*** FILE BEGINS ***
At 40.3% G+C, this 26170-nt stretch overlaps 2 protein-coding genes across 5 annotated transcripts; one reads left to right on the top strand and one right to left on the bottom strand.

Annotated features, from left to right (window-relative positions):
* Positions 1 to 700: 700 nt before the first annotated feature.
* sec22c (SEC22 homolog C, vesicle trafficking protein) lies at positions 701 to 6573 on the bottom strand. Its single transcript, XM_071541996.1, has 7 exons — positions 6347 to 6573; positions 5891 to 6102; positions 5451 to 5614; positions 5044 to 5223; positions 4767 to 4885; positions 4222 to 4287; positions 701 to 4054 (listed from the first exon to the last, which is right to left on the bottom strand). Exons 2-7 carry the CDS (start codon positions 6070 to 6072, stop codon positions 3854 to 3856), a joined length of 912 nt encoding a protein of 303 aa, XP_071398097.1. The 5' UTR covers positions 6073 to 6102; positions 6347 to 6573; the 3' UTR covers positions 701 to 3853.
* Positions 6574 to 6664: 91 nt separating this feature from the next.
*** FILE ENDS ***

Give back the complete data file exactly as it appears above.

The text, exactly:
At 40.3% G+C, this 26170-nt stretch overlaps 2 protein-coding genes across 5 annotated transcripts; one reads left to right on the top strand and one right to left on the bottom strand.

Annotated features, from left to right (window-relative positions):
* Positions 1 to 700: 700 nt before the first annotated feature.
* sec22c (SEC22 homolog C, vesicle trafficking protein) lies at positions 701 to 6573 on the bottom strand. Its single transcript, XM_071541996.1, has 7 exons — positions 6347 to 6573; positions 5891 to 6102; positions 5451 to 5614; positions 5044 to 5223; positions 4767 to 4885; positions 4222 to 4287; positions 701 to 4054 (listed from the first exon to the last, which is right to left on the bottom strand). Exons 2-7 carry the CDS (start codon positions 6070 to 6072, stop codon positions 3854 to 3856), a joined length of 912 nt encoding a protein of 303 aa, XP_071398097.1. The 5' UTR covers positions 6073 to 6102; positions 6347 to 6573; the 3' UTR covers positions 701 to 3853.
* Positions 6574 to 6664: 91 nt separating this feature from the next.